Surgery: About 95 percent of all patients with melanoma are treated with surgery. When the tumor is thin and has not spread beyond the initial area of growth (stage I), it is usually curable with surgery.
chemotherapy: some melanoma patients treated with surgery face a high risk of disease recurrence. To improve the outlook for these patients, researchers are evaluating the use of adjuvant chemotherapy to kill undetectable cancer cells that remain in the body after surgery.
Biological therapy: also known as biotherapy or immunotherapy, is another method. It is based on modern molecular biology, immunology and genetics. Biological therapy works either directly against the cancer or indirectly to change the way the patient's body reacts to a tumor. It may enhance the ability of a cancer patient's immune system to fight the growth of cancer cells, eliminate or suppress body responses that permit cancer growth, or make a cancer cell more sensitive to destruction from the patient's immune system.
radiation therapy: rarely used to treat melanoma, however, it is sometimes used as an adjunct to other forms of therapy.
Melanomas that have not spread beyond the site at which they developed are highly curable. Melanoma that has spread to distant sites is infrequently curable with standard therapy, although long-term survival is occasionally achieved by resection of metastasis. Such patients are appropriately considered candidates for clinical trials which explore new forms of chemotherapy (phase I and phase II trials) or for biological response modifiers (BRM), such as specific monoclonal antibodies.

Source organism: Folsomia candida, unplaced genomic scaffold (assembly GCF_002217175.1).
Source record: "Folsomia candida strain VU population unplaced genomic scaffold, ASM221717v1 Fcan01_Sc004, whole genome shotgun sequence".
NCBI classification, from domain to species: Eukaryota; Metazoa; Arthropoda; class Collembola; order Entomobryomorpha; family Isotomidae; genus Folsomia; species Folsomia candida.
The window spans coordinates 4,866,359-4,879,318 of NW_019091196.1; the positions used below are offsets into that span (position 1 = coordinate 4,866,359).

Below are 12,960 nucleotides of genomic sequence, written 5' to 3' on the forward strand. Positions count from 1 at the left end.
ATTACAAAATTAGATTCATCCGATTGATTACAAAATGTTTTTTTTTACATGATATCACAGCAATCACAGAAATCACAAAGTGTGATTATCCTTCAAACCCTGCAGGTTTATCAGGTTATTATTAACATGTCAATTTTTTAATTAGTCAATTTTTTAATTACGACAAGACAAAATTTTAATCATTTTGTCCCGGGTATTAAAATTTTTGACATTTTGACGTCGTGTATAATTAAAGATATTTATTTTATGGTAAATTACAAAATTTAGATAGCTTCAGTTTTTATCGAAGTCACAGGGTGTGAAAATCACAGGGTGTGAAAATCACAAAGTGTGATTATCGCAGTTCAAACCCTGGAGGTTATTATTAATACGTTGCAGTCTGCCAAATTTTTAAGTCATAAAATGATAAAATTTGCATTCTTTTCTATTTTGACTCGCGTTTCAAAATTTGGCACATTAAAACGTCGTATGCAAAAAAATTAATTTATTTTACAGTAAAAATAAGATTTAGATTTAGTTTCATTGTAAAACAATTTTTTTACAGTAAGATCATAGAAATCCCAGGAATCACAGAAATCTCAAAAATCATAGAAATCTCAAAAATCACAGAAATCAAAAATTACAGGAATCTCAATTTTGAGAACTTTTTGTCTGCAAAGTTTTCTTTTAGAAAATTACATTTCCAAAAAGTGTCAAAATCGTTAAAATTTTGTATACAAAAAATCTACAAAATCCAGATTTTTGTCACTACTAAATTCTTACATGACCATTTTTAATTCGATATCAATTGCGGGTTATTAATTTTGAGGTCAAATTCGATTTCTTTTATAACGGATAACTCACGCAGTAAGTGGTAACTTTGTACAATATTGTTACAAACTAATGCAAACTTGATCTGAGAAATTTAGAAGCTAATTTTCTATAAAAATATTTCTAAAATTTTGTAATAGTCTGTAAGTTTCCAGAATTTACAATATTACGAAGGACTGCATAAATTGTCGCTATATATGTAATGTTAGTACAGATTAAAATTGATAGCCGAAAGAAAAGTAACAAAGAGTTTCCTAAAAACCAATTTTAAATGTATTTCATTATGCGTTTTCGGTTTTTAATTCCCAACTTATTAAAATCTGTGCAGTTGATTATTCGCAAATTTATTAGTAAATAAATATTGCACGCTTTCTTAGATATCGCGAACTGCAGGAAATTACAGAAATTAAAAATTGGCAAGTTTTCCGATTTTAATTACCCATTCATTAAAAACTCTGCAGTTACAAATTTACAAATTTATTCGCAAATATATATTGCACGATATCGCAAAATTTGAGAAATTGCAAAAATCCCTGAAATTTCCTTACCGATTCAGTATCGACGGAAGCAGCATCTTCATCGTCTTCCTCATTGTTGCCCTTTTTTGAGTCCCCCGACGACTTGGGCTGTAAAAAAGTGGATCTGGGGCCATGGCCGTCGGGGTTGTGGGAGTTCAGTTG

Melanoma which has spread to distant lymph node-bearing areas may be palliated by regional lymphadenectomy. Isolated metastases to the lung, GI tract, bone and occasionally the brain, may be palliated by resection with occasional long survival. Radiation therapy may provide symptomatic relief for metastases to the brain, bones and viscera.
Deciding on further treatment depends on many factors, including prior treatment and site of recurrence, as well as individual patient considerations. Surgery is the most efficacious therapy for localized recurrence in sites where it can be accomplished (including lymph node, skin, brain, lung, liver and gastrointestinal sites). Because prior treatment with chemotherapy does not appear to substantially decrease the response rate to interferon, alpha interferon is sometimes used to treat those who have failed previous treatment with chemotherapy.Questions
What means or tests are used to determine if the cancer has spread beyond the initial area?
Has the melanoma spread?
What method of treatment do you recommend? What is the procedure of the treatment?
Is surgery required?
What is the prognosis?
What are the chances of reoccurrence?
What can be done to prevent reoccurrence?